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Cornea  |   August 2014
TSG-6 Protects Corneal Endothelium From Transcorneal Cryoinjury in Rabbits
Author Affiliations & Notes
  • Jeong-Ah Kim
    Department of Ophthalmology, Seoul National University Hospital, Jongno-gu, Seoul, Korea
  • Jung Hwa Ko
    Laboratory for Ocular Regenerative Medicine and Immunology, Biomedical Research Institute, Seoul National University Hospital, Jongno-gu, Seoul, Korea
  • Ah Young Ko
    Laboratory for Ocular Regenerative Medicine and Immunology, Biomedical Research Institute, Seoul National University Hospital, Jongno-gu, Seoul, Korea
  • Hyun Ju Lee
    Laboratory for Ocular Regenerative Medicine and Immunology, Biomedical Research Institute, Seoul National University Hospital, Jongno-gu, Seoul, Korea
  • Mee Kum Kim
    Department of Ophthalmology, Seoul National University Hospital, Jongno-gu, Seoul, Korea
    Laboratory for Ocular Regenerative Medicine and Immunology, Biomedical Research Institute, Seoul National University Hospital, Jongno-gu, Seoul, Korea
  • Won Ryang Wee
    Department of Ophthalmology, Seoul National University Hospital, Jongno-gu, Seoul, Korea
    Laboratory for Ocular Regenerative Medicine and Immunology, Biomedical Research Institute, Seoul National University Hospital, Jongno-gu, Seoul, Korea
  • Ryang Hwa Lee
    Institute for Regenerative Medicine, Texas A&M Health Science Center College of Medicine at Scott & White, Temple, Texas, United States
  • Samuel F. Fulcher
    Department of Surgery, Ophthalmology Section, Central Texas Veterans Health Care System, Temple, Texas, United States
  • Joo Youn Oh
    Department of Ophthalmology, Seoul National University Hospital, Jongno-gu, Seoul, Korea
    Laboratory for Ocular Regenerative Medicine and Immunology, Biomedical Research Institute, Seoul National University Hospital, Jongno-gu, Seoul, Korea
  • Correspondence: Joo Youn Oh, Department of Ophthalmology, Seoul National University Hospital, 101 Daehak-ro, Jongno-gu, Seoul, 110-744, Korea; jooyounoh77@gmail.com
Investigative Ophthalmology & Visual Science August 2014, Vol.55, 4905-4912. doi:10.1167/iovs.14-14538
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      Jeong-Ah Kim, Jung Hwa Ko, Ah Young Ko, Hyun Ju Lee, Mee Kum Kim, Won Ryang Wee, Ryang Hwa Lee, Samuel F. Fulcher, Joo Youn Oh; TSG-6 Protects Corneal Endothelium From Transcorneal Cryoinjury in Rabbits. Invest. Ophthalmol. Vis. Sci. 2014;55(8):4905-4912. doi: 10.1167/iovs.14-14538.

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      © ARVO (1962-2015); The Authors (2016-present)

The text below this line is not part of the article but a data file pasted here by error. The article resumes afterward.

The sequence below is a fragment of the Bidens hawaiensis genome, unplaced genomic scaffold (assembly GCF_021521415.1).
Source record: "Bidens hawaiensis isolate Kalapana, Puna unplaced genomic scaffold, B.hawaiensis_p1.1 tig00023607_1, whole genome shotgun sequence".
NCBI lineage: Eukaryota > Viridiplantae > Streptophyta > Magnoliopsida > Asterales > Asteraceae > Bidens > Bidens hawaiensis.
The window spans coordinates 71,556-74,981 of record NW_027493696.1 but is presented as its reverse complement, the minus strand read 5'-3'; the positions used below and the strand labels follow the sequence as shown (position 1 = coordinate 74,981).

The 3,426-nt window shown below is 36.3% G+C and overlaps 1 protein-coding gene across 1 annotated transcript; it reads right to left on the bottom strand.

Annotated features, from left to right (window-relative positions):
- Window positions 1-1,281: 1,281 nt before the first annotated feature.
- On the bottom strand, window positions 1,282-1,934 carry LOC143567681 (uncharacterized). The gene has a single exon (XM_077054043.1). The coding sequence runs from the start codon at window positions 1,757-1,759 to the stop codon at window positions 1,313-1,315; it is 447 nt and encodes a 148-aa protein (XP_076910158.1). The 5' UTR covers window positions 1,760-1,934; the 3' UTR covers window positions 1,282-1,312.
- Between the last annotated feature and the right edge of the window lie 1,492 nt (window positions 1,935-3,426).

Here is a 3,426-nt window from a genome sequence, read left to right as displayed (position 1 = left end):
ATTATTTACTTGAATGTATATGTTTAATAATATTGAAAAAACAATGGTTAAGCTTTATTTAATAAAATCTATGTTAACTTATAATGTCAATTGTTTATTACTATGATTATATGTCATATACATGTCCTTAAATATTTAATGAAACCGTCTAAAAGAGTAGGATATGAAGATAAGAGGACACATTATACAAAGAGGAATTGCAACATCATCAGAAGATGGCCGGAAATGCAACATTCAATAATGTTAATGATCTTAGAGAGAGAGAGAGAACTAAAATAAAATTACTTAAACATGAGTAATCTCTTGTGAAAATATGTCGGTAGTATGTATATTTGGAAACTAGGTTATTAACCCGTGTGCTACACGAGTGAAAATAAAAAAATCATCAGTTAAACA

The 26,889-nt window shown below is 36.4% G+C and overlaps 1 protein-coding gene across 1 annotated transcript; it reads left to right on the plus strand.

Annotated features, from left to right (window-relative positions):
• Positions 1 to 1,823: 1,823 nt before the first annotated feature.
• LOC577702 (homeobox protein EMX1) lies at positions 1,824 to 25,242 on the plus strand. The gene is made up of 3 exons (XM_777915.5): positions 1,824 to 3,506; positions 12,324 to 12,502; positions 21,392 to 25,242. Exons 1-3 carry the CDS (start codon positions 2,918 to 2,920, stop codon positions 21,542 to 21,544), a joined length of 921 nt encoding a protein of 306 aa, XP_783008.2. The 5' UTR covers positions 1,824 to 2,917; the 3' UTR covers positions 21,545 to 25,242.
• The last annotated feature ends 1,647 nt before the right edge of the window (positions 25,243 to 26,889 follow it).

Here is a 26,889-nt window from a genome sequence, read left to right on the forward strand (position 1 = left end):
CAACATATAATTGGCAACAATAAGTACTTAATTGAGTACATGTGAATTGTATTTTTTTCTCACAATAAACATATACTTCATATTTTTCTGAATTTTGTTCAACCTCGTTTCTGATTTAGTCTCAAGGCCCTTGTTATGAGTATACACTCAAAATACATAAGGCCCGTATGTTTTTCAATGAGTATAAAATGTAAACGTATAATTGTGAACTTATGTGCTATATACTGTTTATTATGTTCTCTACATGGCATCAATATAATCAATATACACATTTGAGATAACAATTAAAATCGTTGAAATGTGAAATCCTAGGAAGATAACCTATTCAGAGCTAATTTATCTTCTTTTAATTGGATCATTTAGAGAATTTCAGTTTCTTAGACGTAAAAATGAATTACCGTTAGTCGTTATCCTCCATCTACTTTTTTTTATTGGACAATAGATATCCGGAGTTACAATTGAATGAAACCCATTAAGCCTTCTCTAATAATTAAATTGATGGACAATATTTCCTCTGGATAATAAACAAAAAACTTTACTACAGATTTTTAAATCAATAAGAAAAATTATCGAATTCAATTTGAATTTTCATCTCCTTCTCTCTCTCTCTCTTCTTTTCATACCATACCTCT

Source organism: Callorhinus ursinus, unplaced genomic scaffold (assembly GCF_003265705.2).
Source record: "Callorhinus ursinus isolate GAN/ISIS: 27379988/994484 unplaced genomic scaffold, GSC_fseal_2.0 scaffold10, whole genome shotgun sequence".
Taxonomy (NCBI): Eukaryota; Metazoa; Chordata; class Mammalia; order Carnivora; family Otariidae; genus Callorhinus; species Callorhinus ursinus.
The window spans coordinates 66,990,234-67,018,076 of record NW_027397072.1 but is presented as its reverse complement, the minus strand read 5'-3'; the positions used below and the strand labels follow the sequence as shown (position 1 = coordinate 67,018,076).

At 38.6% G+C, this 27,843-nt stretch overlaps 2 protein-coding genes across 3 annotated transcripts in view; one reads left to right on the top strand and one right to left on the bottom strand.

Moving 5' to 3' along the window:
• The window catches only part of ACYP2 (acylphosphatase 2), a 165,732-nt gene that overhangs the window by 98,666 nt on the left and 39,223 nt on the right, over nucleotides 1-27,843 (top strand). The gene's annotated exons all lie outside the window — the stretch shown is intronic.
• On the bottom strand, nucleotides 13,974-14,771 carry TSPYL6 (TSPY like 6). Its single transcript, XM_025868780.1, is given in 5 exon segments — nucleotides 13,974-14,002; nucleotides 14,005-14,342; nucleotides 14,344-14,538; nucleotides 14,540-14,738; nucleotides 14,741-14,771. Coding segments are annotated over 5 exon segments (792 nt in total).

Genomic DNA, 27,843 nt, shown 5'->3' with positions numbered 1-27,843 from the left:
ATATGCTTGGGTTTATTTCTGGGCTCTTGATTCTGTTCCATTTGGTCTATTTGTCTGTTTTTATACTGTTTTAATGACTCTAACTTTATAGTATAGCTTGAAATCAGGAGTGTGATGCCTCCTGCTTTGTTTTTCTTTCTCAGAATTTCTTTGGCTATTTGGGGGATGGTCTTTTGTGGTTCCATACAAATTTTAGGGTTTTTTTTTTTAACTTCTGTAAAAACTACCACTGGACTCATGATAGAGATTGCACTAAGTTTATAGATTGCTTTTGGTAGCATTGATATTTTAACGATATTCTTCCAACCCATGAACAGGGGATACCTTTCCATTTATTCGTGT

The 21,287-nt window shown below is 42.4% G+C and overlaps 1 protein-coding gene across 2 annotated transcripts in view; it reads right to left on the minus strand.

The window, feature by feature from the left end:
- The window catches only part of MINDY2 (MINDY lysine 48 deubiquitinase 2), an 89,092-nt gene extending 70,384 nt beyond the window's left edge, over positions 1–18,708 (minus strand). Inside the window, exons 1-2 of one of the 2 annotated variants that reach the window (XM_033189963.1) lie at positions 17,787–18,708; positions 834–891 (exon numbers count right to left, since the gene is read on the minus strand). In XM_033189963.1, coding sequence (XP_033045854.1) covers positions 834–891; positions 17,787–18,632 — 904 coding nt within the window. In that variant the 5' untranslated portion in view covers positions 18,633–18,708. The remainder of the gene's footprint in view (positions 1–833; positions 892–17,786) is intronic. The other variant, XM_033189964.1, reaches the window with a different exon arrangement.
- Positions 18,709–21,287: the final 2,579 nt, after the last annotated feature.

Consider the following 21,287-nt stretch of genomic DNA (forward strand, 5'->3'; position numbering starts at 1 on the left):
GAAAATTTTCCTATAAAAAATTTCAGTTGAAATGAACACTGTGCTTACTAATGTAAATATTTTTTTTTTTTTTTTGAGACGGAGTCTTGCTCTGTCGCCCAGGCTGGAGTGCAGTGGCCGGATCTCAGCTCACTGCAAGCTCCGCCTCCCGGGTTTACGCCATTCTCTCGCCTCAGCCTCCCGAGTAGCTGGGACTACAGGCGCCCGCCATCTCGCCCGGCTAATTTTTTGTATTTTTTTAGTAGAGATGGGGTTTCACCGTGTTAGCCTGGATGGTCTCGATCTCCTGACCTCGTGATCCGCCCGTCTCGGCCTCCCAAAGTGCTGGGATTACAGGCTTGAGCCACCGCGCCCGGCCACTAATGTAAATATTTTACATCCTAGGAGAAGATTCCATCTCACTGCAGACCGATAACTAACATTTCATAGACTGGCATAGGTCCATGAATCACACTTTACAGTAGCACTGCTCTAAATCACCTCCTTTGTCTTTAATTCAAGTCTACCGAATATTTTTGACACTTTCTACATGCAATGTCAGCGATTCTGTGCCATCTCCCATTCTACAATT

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Abstract

Purpose.: To investigate the effect of an anti-inflammatory protein, TNF-α stimulated gene/protein (TSG)-6 and an antiapoptotic protein, stanniocalcin (STC)-1 on corneal endothelium in rabbits with transcorneal cryoinjury.

Methods.: Transcorneal freezing (−80°C) was applied to rabbit corneas for 30 seconds. Immediately post injury, either TSG-6 (10 μg/100 μL), STC-1 (10 μg/100 μL), or the same volume of balanced salt solution (BSS) was injected into the anterior chamber. Each eye was examined for corneal opacity, corneal thickness, endothelial cell density, and endothelial hexagonality every 2 to 6 hours for 48 hours post injury. The concentrations of myeloperoxidase (MPO) and IL-1β were measured in the aqueous humor every 6 hours. At 48 hours post injury, each cornea was assayed for TNF-α, IL-1β, IL-6, and MPO, and histologically evaluated with alizarin red-trypan blue staining, hematoxylin-eosin staining, and immunostaining for neutrophils.

Results.: Tumor necrosis factor-α stimulated gene/protein-6 significantly decreased the development of corneal opacity and edema after cryoinjury compared with STC-1 or BSS. The corneal endothelial cell density and hexagonality were markedly preserved by TSG-6. The mRNA levels of TNF-α, IL-1β, and IL-6 in the cornea and the protein levels of MPO and IL-1β in the aqueous humor and cornea were significantly lower in TSG-6–treated eyes than BSS-treated controls. Similarly, the expression of fibroblast growth factor-2 was reduced by TSG-6 treatment. Histologic evaluation demonstrated that neutrophil infiltration of the cornea was decreased in TSG-6–treated eyes.

Conclusions.: Tumor necrosis factor-α stimulated gene/protein-6 protected corneal endothelial cells from transcorneal cryoinjury through suppression of inflammation

Introduction